Bisphenol A (BPA) has been used for decades in a wide variety of consumer products, like metal food and beverage containers, thermal paper store receipts, and dental composites.

Though the FDA has found BPA safe after numerous studies, because it can exhibit hormone-like properties the public has grown concerned about conflicting claims. There have been studies that have found exposure of rodent fetuses, infants, children or adults can cause cause abnormalities, including cancer, as well as reproductive, immune and brain-behavior problems. 

Researchers at the University of Missouri are now saying that daily exposure to very low concentrations of BPA by pregnant females can cause fetal abnormalities in primates.

"BPA is an endocrine disrupting chemical that has been demonstrated to alter signaling mechanisms involving estrogen, androgen and thyroid hormones," said Frederick vom Saal, Curators Professor of Biological Sciences. "Previous studies in rodents have demonstrated that maternal exposure to very low doses of BPA can significantly alter fetal development, resulting in a variety of adverse outcomes in the fetus. Our study is one of the first to show this also happens in primates."

Most studies involving BPA have been conducted on laboratory mice and rats and weren't methodologically valid, leading U.S. regulatory agencies to call for studies in primates. With funding provided by the National Institute of Environmental Health Sciences (NIEHS), vom Saal and colleagues studied the chemical's blood levels in pregnant female rhesus monkeys and their fetuses, which are more similar to human fetuses than rats are.




Frederick vom Saal and colleagues say that BPA can cause fetal and hormonal imbalances in primates. Credit: University of Missouri News Bureau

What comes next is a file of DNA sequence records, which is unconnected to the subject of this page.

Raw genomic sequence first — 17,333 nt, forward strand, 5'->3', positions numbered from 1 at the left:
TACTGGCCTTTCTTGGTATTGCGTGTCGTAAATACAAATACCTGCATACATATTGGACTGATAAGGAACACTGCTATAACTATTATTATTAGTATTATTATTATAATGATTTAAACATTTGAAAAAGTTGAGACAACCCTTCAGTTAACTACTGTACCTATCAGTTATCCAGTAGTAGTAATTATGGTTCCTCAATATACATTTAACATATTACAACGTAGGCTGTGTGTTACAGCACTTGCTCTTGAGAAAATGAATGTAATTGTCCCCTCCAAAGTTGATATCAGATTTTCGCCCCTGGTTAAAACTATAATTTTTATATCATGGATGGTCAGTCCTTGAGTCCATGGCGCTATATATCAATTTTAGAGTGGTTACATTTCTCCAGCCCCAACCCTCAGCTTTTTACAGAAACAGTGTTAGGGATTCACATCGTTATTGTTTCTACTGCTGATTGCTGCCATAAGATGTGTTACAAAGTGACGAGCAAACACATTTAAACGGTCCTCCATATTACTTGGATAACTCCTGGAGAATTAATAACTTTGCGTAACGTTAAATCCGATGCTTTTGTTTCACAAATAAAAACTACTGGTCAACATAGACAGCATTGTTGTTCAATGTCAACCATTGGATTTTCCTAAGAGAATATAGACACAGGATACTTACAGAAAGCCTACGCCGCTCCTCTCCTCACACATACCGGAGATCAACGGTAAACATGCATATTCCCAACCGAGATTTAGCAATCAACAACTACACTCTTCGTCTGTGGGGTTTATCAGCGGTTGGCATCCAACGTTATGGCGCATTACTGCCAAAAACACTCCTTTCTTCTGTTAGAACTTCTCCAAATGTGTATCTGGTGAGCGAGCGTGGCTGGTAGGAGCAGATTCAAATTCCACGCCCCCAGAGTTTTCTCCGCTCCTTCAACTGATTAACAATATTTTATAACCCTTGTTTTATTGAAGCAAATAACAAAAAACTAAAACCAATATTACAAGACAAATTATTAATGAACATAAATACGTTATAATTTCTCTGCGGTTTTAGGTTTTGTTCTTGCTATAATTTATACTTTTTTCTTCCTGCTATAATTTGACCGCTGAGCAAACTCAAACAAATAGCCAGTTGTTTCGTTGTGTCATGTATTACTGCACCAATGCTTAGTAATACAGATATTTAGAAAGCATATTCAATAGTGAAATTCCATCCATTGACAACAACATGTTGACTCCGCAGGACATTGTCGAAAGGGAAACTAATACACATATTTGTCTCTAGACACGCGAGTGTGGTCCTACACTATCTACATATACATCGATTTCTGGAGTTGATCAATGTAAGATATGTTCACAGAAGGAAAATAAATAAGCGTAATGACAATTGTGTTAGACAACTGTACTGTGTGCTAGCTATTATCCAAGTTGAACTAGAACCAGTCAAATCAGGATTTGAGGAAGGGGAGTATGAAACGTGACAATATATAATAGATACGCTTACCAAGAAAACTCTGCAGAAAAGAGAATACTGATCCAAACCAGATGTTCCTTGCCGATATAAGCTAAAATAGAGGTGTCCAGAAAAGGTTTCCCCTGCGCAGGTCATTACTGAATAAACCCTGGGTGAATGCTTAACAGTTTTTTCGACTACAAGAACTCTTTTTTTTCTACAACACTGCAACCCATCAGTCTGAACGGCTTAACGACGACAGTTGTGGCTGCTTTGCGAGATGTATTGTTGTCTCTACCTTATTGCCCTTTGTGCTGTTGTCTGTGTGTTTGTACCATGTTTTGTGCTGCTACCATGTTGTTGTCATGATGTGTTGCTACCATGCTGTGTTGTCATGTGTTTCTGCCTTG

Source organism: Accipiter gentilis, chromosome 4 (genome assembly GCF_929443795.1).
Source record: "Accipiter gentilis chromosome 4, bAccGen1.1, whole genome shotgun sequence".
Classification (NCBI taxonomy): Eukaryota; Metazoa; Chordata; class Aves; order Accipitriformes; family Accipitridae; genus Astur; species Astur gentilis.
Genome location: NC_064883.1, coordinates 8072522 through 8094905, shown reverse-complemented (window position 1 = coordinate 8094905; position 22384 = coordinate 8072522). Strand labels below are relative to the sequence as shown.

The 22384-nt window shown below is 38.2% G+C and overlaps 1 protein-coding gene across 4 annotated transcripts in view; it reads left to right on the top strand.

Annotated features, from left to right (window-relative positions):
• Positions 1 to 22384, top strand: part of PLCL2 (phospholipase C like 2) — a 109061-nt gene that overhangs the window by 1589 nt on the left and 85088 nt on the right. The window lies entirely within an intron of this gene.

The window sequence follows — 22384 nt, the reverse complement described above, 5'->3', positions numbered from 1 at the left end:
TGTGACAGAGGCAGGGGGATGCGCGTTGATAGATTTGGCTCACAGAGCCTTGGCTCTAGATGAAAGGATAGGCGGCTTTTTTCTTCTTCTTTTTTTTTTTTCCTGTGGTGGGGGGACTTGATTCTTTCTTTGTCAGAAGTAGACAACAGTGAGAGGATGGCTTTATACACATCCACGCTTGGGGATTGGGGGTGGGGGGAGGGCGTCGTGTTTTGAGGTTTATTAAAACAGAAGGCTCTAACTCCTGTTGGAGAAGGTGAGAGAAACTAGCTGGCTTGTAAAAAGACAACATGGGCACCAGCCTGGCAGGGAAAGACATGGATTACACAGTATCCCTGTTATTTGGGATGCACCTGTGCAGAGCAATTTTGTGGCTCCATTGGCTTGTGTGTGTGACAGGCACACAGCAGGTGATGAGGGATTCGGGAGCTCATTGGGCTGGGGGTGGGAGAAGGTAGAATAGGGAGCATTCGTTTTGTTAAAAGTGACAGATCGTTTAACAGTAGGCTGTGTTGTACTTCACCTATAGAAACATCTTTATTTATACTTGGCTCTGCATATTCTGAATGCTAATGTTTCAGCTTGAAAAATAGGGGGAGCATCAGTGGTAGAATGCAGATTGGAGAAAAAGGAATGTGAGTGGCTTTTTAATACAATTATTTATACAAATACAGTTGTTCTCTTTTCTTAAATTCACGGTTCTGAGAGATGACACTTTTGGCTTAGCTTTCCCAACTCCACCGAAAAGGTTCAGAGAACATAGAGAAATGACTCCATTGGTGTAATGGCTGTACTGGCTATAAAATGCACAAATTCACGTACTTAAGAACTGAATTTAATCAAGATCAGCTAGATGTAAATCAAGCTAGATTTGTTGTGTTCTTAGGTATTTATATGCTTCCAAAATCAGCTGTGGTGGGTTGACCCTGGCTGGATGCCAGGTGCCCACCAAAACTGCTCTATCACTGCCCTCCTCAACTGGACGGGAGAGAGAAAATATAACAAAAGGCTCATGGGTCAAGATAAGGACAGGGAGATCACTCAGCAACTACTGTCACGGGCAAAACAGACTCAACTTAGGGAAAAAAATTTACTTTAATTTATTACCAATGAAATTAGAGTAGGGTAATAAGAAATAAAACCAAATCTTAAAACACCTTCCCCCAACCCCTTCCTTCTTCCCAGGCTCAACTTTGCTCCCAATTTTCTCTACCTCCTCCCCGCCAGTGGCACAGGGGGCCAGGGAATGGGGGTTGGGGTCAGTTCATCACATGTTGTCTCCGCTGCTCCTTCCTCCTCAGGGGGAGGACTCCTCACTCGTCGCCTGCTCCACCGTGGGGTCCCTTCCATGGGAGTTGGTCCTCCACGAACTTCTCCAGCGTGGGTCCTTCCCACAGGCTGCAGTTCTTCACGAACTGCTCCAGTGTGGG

After collecting tissue samples, other researchers analyzed the tissues to determine if dBPA exposure was harmful to fetal development. Researchers found evidence of significant adverse effects in mammary glands, ovaries, brain, uterus, lung and heart tissues in BPA exposed fetus when compared to fetuses not exposed to BPA. The abnormalities were caused by levels of BPA in the monkey fetuses that were very similar to levels reported in previous studies of BPA in human fetuses.

"The very low-level exposure to BPA we delivered once a day to the rhesus monkeys is far less than the BPA levels humans are exposed to each day, which reflects multiple exposures," vom Saal said. "Our findings suggest that traditional toxicological studies likely underestimate actual human exposure and show, unequivocally, that biologically active BPA passes from the mother to the fetus. Additionally, our latest study shows that BPA causes damage to developing systems of monkey fetuses, and this is of great concern for human fetuses."


Citation: Frederick S. vom Saal, Catherine A. VandeVoort, Julia A. Taylor, Wade V. Welshons, Pierre-Louis Toutain, Patricia A. Hunt, 'Bisphenol A (BPA) pharmacokinetics with daily oral bolus or continuous exposure via silastic capsules in pregnant rhesus monkeys: Relevance for human exposures', Reproductive Toxicology, 25 February 2014, DOI: 10.1016/j.reprotox.2014.01.007. Source: University of Missouri-Columbia